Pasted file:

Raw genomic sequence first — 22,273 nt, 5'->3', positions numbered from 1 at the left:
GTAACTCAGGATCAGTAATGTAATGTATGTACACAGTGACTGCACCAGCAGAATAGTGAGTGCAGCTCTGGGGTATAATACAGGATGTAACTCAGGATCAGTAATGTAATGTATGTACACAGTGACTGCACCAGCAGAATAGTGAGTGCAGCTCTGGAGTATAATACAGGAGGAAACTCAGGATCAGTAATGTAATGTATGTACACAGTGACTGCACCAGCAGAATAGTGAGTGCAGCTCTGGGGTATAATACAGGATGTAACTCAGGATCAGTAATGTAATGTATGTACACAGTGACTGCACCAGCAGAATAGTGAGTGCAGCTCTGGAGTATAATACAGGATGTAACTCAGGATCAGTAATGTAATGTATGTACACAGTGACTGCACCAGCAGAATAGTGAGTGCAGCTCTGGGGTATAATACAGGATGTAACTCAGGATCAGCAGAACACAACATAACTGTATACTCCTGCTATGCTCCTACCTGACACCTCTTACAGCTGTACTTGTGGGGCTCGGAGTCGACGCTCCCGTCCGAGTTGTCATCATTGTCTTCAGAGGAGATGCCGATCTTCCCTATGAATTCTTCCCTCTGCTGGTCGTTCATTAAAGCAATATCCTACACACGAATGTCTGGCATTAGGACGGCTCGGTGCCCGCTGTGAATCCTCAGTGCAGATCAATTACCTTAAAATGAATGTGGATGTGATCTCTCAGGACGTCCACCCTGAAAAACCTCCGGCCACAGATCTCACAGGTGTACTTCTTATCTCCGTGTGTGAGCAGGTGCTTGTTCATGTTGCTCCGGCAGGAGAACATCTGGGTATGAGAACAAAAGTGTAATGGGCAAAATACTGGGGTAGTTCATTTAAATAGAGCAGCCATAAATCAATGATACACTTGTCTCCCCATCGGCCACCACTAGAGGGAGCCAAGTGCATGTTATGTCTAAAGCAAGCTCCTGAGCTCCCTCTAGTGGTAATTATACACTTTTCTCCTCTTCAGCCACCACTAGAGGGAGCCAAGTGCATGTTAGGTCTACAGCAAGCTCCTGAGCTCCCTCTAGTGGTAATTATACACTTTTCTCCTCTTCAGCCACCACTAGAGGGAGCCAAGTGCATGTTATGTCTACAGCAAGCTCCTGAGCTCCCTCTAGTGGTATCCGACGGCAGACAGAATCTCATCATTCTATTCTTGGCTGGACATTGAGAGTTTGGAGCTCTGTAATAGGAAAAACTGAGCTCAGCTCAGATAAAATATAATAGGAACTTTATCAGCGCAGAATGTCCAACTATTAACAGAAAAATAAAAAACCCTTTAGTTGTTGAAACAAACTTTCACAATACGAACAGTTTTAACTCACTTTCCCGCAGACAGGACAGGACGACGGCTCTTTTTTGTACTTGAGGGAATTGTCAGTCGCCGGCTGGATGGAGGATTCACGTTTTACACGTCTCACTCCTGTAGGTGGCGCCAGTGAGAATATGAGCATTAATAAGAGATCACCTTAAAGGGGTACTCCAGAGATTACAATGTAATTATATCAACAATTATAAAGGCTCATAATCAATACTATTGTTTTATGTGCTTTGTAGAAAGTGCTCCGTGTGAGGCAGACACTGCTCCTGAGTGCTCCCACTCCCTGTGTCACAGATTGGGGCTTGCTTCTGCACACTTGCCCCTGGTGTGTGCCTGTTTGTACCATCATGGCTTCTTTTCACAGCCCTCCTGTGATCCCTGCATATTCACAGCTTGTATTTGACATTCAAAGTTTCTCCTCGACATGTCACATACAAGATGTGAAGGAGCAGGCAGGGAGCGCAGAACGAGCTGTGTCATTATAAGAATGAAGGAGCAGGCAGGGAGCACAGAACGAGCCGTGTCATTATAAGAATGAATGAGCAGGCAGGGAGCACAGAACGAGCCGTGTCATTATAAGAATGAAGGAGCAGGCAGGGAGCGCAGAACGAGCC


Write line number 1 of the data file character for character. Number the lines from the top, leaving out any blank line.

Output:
Raw genomic sequence first — 22,273 nt, 5'->3', positions numbered from 1 at the left: